• The effect of different treatment regimens on clinical and microbiologic cures of neonatal conjunctivitis was evaluated during a 32-day observation period. In 84 infants with mild to moderate conjunctivitis and no signs of dacryocystitis, clinical cures were achieved in more than 50% of the cases with lid hygiene only. Staphylococcus aureus was the most common organism (48%) isolated from these infants. Chlamydia trachomatis could not be isolated from eyes with mild to moderate conjunctivitis. Forty-four infants with severe conjunctivitis, with or without dacryocystitis, were randomly assigned to treatment with either topical chloramphenicol or oral erythromycin for 14 days. Chlamydia trachomatis was isolated from 19 (43%) of these infants. All infants with chlamydial conjunctivitis who were treated with 25 mg/kg of oral erythromycin ethylsuccinate twice daily for 14 days were clinically and microbiologically cured. In contrast, all treatment of chlamydial conjunctivitis with topical chloramphenicol failed clinically as well as microbiologically. Dacryocystitis was a common complication in neonatal conjunctivitis (17%). The clinical failures in neonatal nonchlamydial conjunctivitis were associated with persistent obstruction of the nasolacrimal duct.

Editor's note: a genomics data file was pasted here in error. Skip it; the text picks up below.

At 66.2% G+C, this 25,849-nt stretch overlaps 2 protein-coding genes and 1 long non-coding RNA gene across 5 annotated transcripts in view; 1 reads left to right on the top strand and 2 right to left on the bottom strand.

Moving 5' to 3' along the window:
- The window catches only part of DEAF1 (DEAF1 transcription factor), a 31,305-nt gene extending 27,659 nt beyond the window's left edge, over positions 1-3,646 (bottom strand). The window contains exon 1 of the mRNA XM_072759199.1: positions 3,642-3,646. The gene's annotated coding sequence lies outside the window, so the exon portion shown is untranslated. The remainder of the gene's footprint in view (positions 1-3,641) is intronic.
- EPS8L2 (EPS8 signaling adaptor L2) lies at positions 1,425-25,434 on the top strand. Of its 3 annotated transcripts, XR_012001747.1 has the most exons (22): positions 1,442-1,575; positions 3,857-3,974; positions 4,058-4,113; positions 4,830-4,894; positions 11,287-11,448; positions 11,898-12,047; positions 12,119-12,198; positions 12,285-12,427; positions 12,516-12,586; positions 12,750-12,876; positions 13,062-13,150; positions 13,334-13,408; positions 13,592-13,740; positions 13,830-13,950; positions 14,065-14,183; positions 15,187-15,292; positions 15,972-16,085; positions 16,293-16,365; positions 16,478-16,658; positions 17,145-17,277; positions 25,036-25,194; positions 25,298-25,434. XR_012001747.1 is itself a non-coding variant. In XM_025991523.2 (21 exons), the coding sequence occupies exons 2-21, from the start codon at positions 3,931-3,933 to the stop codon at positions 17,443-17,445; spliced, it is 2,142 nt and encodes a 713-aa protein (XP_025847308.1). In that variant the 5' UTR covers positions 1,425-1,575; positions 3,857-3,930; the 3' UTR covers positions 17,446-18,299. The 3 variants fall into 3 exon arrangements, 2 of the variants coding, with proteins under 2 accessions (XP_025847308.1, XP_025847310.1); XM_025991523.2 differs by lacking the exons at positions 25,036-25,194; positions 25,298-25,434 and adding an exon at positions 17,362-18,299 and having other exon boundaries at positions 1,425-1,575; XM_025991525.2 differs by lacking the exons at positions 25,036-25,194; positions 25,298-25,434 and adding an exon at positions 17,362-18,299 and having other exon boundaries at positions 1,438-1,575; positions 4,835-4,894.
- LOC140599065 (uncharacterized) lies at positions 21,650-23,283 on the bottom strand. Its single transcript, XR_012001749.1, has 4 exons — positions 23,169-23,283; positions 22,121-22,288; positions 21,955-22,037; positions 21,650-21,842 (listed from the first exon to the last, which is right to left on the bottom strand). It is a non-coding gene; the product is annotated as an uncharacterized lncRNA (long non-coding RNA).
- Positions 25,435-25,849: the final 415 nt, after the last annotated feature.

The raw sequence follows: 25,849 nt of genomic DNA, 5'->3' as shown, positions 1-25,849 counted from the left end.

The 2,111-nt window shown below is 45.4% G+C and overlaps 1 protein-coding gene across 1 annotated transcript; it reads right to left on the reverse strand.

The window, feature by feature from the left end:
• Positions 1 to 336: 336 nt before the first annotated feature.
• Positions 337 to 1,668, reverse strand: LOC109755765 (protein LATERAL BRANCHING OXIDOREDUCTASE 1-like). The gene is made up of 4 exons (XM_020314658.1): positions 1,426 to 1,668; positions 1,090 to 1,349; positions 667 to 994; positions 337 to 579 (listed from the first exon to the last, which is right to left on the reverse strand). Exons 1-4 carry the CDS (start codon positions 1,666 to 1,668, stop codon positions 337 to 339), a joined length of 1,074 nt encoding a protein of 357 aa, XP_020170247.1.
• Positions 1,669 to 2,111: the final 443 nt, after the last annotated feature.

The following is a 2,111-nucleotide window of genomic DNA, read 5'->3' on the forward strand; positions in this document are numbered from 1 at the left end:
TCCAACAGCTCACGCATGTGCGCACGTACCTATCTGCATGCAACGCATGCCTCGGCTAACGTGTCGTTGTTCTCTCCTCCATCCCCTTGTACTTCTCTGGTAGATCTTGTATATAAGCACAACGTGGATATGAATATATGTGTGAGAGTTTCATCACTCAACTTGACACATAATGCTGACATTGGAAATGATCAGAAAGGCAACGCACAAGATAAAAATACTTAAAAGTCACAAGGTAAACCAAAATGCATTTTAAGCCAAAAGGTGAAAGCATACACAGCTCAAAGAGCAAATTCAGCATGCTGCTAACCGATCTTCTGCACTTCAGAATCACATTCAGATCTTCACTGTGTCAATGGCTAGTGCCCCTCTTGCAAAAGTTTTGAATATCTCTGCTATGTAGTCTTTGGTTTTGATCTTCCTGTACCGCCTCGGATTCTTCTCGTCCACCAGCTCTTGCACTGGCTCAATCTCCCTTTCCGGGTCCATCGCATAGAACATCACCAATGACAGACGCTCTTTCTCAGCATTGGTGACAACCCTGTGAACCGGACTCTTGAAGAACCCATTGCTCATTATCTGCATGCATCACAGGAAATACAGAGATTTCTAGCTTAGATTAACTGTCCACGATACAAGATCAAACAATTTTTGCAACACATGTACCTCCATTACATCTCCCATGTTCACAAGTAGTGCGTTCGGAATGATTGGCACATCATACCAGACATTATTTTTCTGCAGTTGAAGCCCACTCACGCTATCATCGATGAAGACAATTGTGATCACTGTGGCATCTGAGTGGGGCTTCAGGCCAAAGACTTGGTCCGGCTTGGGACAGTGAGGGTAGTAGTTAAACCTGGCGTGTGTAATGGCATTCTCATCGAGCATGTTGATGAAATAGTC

Sandström I. Treatment of Neonatal Conjunctivitis. Arch Ophthalmol. 1987;105(7):925–928. doi:10.1001/archopht.1987.01060070061029
Customize your JAMA Network experience by selecting one or more topics from the list below.
Create a personal account or sign in to: